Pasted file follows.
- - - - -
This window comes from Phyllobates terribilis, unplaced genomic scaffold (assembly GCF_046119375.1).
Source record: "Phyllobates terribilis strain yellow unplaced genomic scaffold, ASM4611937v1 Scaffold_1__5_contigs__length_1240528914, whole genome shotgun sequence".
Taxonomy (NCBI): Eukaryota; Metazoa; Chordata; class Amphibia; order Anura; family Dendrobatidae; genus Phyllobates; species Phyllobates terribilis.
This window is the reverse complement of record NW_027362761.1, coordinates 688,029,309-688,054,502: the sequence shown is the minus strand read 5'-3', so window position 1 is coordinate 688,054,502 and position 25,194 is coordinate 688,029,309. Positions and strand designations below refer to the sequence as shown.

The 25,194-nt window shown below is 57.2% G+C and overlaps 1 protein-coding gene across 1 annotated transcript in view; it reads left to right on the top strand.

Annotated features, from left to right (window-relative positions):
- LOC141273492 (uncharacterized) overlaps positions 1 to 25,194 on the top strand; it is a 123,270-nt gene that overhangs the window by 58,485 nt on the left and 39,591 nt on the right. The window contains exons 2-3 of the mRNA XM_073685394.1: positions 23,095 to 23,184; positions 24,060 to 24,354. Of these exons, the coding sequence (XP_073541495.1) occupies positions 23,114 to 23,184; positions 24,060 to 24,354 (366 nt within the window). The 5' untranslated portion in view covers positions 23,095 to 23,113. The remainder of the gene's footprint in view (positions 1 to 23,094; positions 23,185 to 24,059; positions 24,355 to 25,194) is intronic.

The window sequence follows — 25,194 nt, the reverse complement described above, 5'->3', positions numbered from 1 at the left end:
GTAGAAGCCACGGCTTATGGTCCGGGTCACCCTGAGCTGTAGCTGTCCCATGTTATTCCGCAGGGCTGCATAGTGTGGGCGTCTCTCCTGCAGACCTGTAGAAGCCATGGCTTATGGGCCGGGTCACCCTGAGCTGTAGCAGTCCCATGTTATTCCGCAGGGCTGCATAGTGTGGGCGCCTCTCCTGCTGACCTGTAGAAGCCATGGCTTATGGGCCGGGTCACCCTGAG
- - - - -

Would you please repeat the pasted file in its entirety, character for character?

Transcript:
This window comes from Phyllobates terribilis, unplaced genomic scaffold (assembly GCF_046119375.1).
Source record: "Phyllobates terribilis strain yellow unplaced genomic scaffold, ASM4611937v1 Scaffold_1__5_contigs__length_1240528914, whole genome shotgun sequence".
Taxonomy (NCBI): Eukaryota; Metazoa; Chordata; class Amphibia; order Anura; family Dendrobatidae; genus Phyllobates; species Phyllobates terribilis.
This window is the reverse complement of record NW_027362761.1, coordinates 688,029,309-688,054,502: the sequence shown is the minus strand read 5'-3', so window position 1 is coordinate 688,054,502 and position 25,194 is coordinate 688,029,309. Positions and strand designations below refer to the sequence as shown.

The 25,194-nt window shown below is 57.2% G+C and overlaps 1 protein-coding gene across 1 annotated transcript in view; it reads left to right on the top strand.

Annotated features, from left to right (window-relative positions):
- LOC141273492 (uncharacterized) overlaps positions 1 to 25,194 on the top strand; it is a 123,270-nt gene that overhangs the window by 58,485 nt on the left and 39,591 nt on the right. The window contains exons 2-3 of the mRNA XM_073685394.1: positions 23,095 to 23,184; positions 24,060 to 24,354. Of these exons, the coding sequence (XP_073541495.1) occupies positions 23,114 to 23,184; positions 24,060 to 24,354 (366 nt within the window). The 5' untranslated portion in view covers positions 23,095 to 23,113. The remainder of the gene's footprint in view (positions 1 to 23,094; positions 23,185 to 24,059; positions 24,355 to 25,194) is intronic.

The window sequence follows — 25,194 nt, the reverse complement described above, 5'->3', positions numbered from 1 at the left end:
GTAGAAGCCACGGCTTATGGTCCGGGTCACCCTGAGCTGTAGCTGTCCCATGTTATTCCGCAGGGCTGCATAGTGTGGGCGTCTCTCCTGCAGACCTGTAGAAGCCATGGCTTATGGGCCGGGTCACCCTGAGCTGTAGCAGTCCCATGTTATTCCGCAGGGCTGCATAGTGTGGGCGCCTCTCCTGCTGACCTGTAGAAGCCATGGCTTATGGGCCGGGTCACCCTGAG